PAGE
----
# Beats  Different waves usually don’t have the same frequency. The frequencies may be much different or only slightly different.  If the frequencies are.

## Presentation on theme: "Beats  Different waves usually don’t have the same frequency. The frequencies may be much different or only slightly different.  If the frequencies are."— Presentation transcript:

Beats  Different waves usually don’t have the same frequency. The frequencies may be much different or only slightly different.  If the frequencies are only slightly different, an interesting effect results  the beat frequency.  Useful for tuning musical instruments.  If a guitar and piano, both play the same note (same frequency, f 1 =f 2 )  constructive interference  If f 1 and f 2 are only slightly different, constructive and destructive interference occurs

 The beat frequency is In terms of periods  The frequencies become ``tuned’’ Example Problem When a guitar string is sounded along with a 440- Hz tuning fork, a beat frequency of 5 Hz is heard. When the same string is sounded along with a 436- Hz tuning fork, the beat frequency is 9 Hz. What is the frequency of the string?

Solution: Given: f T1 =440 Hz, f T2 =436 Hz, f b1 =5 Hz, f b2 =9 Hz But we don’t know if frequency of the string, f s, is greater than f T1 and/or f T2. Assume it is. If we chose f s smaller 

Standing Waves  A standing wave is an interference effect due to two overlapping waves - transverse – wave on guitar string, violin, … - longitudinal – sound wave in a flute, pipe organ, other wind instruments,…  The length (dictated by some physical constraint) of the wave is some multiple of the wavelength  You saw this in lab a few weeks ago  Consider a transverse wave (f 1, T 1 ) on a string of length L fixed at both ends.

 If the speed of the wave is v (not the speed of sound in air), the time for the wave to travel from one end to the other and back is  If this time is equal to the period of the wave, T 1, then the wave is a standing wave  Therefore the length of the wave is half of a wavelength or a half-cycle is contained between the end points  We can also have a full cycle contained between end points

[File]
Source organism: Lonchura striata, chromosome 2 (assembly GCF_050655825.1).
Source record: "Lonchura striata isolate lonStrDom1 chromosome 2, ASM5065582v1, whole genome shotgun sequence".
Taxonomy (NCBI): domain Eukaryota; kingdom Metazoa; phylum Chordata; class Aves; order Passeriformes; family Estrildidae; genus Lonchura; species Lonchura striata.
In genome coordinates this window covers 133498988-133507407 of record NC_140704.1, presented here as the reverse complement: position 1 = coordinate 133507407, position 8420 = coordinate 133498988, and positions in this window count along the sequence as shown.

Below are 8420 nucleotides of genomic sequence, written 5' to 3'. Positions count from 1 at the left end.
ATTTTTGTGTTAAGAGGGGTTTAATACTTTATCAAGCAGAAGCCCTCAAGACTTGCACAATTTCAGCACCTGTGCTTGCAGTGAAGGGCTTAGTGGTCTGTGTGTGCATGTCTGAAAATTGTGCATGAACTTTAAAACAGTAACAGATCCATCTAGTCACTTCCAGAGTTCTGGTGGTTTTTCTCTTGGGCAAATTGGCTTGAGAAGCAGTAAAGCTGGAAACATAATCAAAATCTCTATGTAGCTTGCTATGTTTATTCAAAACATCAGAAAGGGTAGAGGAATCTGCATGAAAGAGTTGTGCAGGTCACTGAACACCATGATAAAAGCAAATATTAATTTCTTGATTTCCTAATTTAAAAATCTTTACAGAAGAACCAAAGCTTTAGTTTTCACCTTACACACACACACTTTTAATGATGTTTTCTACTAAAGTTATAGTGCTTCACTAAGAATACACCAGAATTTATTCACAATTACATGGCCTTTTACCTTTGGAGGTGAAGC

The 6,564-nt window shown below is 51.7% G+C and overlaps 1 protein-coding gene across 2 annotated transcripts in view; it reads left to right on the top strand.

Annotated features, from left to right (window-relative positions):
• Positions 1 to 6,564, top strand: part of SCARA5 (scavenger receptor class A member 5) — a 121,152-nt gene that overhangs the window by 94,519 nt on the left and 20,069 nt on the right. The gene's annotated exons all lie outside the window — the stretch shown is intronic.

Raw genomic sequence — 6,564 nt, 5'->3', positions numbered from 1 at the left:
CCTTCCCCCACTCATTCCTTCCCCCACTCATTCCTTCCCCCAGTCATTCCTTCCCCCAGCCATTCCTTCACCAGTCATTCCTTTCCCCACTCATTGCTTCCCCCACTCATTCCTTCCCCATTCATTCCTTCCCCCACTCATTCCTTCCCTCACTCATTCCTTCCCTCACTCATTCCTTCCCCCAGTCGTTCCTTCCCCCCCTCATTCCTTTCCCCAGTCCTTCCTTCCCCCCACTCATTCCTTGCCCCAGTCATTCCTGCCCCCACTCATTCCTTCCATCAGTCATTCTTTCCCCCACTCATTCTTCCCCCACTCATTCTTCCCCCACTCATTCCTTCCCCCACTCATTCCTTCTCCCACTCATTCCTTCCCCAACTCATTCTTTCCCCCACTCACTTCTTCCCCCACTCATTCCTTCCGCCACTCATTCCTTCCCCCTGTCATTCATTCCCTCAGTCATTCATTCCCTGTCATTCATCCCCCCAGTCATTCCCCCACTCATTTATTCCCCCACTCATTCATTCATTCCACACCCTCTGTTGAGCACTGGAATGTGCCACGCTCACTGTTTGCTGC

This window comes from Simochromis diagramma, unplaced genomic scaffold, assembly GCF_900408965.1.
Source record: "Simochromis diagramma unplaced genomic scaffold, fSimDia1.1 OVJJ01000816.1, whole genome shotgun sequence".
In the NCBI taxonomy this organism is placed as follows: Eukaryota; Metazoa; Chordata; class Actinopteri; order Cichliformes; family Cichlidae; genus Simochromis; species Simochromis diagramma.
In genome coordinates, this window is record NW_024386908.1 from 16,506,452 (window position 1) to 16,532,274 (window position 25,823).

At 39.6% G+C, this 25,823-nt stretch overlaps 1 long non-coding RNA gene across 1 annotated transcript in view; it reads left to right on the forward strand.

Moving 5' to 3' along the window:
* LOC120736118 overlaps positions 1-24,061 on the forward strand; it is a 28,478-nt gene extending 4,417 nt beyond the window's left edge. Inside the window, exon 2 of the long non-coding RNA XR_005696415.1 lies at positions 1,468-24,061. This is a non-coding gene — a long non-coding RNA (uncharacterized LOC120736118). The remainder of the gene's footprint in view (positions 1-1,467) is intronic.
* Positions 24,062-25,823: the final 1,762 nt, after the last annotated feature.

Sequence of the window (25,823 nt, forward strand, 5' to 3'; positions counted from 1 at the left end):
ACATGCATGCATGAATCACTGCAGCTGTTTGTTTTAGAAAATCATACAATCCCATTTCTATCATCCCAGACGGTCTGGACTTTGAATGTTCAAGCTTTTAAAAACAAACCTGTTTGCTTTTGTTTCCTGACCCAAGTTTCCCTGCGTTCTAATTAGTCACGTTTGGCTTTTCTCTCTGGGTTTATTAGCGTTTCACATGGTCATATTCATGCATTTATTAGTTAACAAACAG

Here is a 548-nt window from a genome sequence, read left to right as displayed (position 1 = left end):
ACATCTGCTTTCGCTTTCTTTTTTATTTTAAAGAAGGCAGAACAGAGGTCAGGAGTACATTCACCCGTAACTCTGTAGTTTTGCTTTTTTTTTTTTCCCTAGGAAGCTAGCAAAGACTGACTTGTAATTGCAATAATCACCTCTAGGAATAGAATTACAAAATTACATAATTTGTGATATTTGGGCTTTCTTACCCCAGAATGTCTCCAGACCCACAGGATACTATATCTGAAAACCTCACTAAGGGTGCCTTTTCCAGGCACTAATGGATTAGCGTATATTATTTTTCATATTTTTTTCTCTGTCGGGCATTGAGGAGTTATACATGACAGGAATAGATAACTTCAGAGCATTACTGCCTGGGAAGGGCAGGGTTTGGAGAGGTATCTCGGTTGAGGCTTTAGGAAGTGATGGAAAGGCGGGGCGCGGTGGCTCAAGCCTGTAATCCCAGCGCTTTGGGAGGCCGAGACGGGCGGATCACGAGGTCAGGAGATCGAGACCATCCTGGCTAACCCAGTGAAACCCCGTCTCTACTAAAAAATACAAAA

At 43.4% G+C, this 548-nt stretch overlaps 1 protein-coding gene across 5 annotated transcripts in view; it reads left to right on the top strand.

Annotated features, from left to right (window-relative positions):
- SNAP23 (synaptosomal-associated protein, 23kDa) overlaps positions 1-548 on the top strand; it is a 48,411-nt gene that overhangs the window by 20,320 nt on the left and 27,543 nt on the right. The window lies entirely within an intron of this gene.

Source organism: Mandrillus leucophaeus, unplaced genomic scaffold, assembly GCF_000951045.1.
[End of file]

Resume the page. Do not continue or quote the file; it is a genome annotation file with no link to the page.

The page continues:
 Or three half-cycles  Or n half-cycles  Some notation:  The zero amplitude points are called nodes; the maximum amplitude points are the antinodes For a string fixed at both ends

Longitudinal Standing Waves  Consider a tube with both ends opened  If we produce a sound of frequency f 1 at one end, the air molecules at that end are free to vibrate and they vibrate with f 1  The amplitude of the wave is the amplitude of the vibrational motion (SHM) of the air molecule – changes in air density  Similar to the transverse wave on a string, a standing wave occurs if the length of the tube is a ½- multiple of the wavelength of the wave

 For the first harmonic (fundamental), only half of a cycle is contained in the tube  Following the same reasoning as for the transverse standing wave, all of the harmonic frequencies are  Identical to transverse wave, except number of nodes is different Open-open tube string Open-open tube

 An example is a flute. It is a tube which is open at both ends. xx LaLa LbLb mouthpiece  We can also have a tube which is closed at one end and opened at the other (open-closed)  At the closed end, the air molecules can not vibrate – the closed end must be a ``node’’  The open end must be an anti-node

 The ``distance’’ between a node and the next adjacent anti-node is ¼ of a wavelength. Therefore the fundamental frequency of the open-closed tube is  The next harmonic does not occur for ½ of a wavelength, but ¾ of a wavelength. The next is at 5/4 of a wavelength – every odd ¼ wavelength  Note that the even harmonics are missing. Also, Open-closed

Complex (Real) Sound Waves  Most sounds that we hear are not pure tones (single frequency – like the fundamental f 1 of a standing wave)  But are superpositions of many frequencies with various amplitudes  For example, when a note (tone, frequency) is played on a musical instrument, we actually hear all of the harmonics (f 1, f 2, f 3, …), but usually the amplitudes are decreased for the higher harmonics  This is what gives each instrument it’s unique sound

 For example, the sound of a piano is dominated by the 1 st harmonic while for the violin, the amplitudes of the 1 st, 2 nd, and 5 th harmonic are nearly equal – gives it a rich sound String fixed at both ends and the open-open tube Open-closed tube Summary Violin wave form

Example Problem A tube with a cap on one end, but open at the other end, produces a standing wave whose fundamental frequency is 130.8 Hz. The speed of sound is 343 m/s. (a) If the cap is removed, what is the new fundamental frequency? (b) How long is the tube? Solution: Given: f 1 oc =130.8 Hz, n=1, v=343 m/s

(a) We don’t need to know v or L, since they are the same in both cases. Solve each equation for v/L and set equal (b) Can solve for L from either open-open or open- closed tubes

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